This paper is all about the uses and varieties of personality and projective tests. It aims to determine which tool is more reliable and valid to use in measuring and predicting the behavior of an individual. Furthermore, this paper discusses the uniformity of two different texts used containing the same stance that personality tests exceed the projective terms in terms of convenience to use, reliability, and validity. Personality and Projective Tests Introduction
Personality and projective tests are psychological tests used to measure and evaluate the behavior of individuals in the school, community, and even workplace setting. The tests function to determine the difference of personalities among different individuals (examinees) taking the same test. Upon taking the test, interpretation of examinees’ scores would depend on their respective test results. However, in this paper, researchers of different psychological tests suggest that personality tests are more reliable and valid compared to projective tests.
Personality and Projective Tests Albert Hood & Richard Johnson (2008), a member of the American Counseling Association, collaborated to come up with Assessment in Counseling (2008), a book which discusses the different types of personality and projective tests. In the text, samples of personality tests include the following: the Minnesota Multiphasic Personality Inventory/MMPI2, Jackson’s Personality Research Form (PRF), Myers-Briggs Type Indicator (MBTI), California Psychological Inventory (CPI), and the NEO Personality Inventory-Revised (NEO PI-R).
Further, CPI scale where 16 PF is adapted is recommended to be used for marriage and career counseling, job performance appraisals, and evaluation of management skills in the workplace. On the other hand, the different projective tests include the following: the Rorschach Ink Blot Test, Thematic Apperception Test (TAT), House-Tree-Person (HTP), Roter Incomplete Sentences Blank, and Early Recollection. However, the Rorschach Inkblot Test was found to be the most commonly used projective technique to make inference of an individual’s behavior.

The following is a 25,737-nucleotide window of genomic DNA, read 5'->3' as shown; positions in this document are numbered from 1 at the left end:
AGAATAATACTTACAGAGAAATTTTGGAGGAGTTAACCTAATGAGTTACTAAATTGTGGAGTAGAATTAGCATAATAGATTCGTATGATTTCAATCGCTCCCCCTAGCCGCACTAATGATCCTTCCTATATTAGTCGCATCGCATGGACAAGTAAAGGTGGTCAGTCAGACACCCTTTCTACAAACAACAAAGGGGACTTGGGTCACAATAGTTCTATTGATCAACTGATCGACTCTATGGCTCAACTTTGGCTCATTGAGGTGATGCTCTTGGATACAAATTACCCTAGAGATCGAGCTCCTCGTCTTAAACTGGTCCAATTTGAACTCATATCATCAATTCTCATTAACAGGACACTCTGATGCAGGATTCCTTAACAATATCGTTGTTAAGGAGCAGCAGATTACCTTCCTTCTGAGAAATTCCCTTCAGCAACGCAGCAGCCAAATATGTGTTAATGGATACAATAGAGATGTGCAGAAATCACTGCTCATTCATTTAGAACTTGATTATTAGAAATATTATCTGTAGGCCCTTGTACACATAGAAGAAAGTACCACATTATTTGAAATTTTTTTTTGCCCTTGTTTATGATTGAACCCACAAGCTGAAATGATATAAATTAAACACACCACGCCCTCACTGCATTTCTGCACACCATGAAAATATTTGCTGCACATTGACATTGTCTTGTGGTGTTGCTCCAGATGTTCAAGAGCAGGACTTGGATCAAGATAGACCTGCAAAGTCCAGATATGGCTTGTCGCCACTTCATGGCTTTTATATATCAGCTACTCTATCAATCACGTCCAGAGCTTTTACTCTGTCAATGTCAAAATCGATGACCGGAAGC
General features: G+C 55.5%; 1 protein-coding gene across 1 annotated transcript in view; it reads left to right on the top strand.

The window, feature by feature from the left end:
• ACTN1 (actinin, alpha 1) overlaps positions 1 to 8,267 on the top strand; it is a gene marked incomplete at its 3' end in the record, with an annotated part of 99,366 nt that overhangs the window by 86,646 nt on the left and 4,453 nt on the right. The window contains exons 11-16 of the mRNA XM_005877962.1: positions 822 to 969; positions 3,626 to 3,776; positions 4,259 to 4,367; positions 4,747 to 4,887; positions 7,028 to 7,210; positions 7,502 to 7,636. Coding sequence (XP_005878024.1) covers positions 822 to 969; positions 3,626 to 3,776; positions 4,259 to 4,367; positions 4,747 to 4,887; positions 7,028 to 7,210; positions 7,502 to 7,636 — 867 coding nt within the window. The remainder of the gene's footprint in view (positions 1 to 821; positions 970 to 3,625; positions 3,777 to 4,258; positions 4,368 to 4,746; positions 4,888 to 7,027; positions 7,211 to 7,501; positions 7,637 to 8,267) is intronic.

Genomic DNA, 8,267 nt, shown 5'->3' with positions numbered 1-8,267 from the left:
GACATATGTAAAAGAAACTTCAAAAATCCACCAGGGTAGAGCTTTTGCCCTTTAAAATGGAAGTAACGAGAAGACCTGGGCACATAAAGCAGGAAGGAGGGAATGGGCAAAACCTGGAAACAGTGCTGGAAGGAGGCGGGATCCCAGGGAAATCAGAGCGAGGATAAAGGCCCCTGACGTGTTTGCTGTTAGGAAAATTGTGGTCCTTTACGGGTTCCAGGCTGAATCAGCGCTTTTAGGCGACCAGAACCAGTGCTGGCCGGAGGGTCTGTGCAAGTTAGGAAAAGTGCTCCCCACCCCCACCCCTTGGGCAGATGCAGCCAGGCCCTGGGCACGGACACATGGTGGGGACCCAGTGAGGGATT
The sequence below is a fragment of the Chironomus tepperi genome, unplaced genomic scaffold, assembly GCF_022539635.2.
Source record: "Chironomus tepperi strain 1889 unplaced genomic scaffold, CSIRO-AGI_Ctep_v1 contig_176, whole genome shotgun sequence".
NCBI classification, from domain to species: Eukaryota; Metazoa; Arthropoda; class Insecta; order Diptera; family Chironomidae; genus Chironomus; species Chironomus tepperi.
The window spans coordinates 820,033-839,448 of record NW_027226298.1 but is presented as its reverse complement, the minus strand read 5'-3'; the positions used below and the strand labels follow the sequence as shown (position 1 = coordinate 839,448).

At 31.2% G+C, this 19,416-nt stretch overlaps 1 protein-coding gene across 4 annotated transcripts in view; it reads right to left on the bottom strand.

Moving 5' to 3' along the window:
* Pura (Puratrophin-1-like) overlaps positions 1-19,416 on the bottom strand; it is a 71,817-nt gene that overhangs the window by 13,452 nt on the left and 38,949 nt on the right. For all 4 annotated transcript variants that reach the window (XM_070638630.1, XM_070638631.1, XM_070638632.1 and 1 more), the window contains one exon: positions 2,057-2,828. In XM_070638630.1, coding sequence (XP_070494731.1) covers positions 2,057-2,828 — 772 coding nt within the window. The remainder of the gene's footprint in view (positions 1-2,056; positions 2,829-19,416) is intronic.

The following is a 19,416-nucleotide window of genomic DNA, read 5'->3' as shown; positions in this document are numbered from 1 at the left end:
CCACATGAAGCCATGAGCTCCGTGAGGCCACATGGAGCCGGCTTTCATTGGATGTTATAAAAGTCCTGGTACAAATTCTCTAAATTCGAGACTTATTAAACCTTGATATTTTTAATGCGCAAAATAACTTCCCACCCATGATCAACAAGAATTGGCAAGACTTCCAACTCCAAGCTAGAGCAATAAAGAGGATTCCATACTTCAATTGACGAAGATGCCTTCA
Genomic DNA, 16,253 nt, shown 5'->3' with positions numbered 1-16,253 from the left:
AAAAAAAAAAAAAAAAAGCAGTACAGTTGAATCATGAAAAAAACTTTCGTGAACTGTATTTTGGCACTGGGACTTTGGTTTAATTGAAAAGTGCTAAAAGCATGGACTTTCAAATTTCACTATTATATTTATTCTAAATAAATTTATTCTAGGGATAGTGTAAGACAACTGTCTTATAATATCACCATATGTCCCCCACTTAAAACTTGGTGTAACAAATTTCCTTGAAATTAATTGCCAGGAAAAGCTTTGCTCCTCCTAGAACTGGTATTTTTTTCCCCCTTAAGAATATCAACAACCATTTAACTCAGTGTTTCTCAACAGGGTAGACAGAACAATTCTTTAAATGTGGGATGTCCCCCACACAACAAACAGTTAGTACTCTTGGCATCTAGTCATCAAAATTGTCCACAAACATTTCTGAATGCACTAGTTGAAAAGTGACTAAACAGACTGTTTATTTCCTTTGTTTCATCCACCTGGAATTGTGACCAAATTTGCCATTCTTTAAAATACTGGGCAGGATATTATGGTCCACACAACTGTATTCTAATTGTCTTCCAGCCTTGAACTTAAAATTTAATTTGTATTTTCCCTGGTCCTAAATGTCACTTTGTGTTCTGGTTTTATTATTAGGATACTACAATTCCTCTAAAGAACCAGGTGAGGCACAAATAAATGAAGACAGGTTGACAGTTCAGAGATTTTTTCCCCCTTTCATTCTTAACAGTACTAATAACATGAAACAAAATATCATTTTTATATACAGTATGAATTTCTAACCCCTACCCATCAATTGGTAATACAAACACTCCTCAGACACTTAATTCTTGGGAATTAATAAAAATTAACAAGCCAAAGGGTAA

In addition, Anne Anastasi (Dept. of Psychology in Fodrham University) and Susana Urbina (Dept. of Psychology in University of Florida) (2002), in their book Psychological Testing, suggest that personality tests are far better to use than projective tests since the latter is more complicated to execute and is more prone to erroneous interpretation regardless of the examiner’s years of experience in handling the test. Scope of the Literature Problem and Significance of the Problem
The significance of the problem is to answer the question: “Which is a better tool to predict the behavior of an individual, is it the personality or the projective tests? ” Research problem(s) Explored in the Study The two articles reviewed focus on the problem whether personality tests, observation, and inventories are more reliable, predictive tool in measuring the behavior of an individual rather than the projective tests. Hypothesis in the study Hypothesis of this study suggests that using personality inventories or psychological tests are better than using projective tests to assess a person’s behavior.
Research Design and Methodology Research design to be used is descriptive correlational. The approach or tool to be used is the Pearson (r) correlation to determine the relationship between the two variables. Conclusion Psychological tests are tools to measure and predict the behavior of an individual. Depending on its purpose, personality tests and projective tests aim to assess personalities in different settings such as school, workplace, and community.
In school, the tests serve the college students’ need to be counseled for the career that suits their personality; at work, the tests are used to evaluate which candidate is more fit for the job; and in the community, the tests determine who are mentally healthy and who are not for providing welfare. References Anastasi, A. & Urbina S. (2002). Psychological Testing. New Jersey: Prentice-Hall, Inc. Hood, A. B. & Johnson R. (2008). Assessment in Counseling: A Guide to Psychological Assessment Procedures. Stevenson Avenue, Alexandria: American Counseling Association.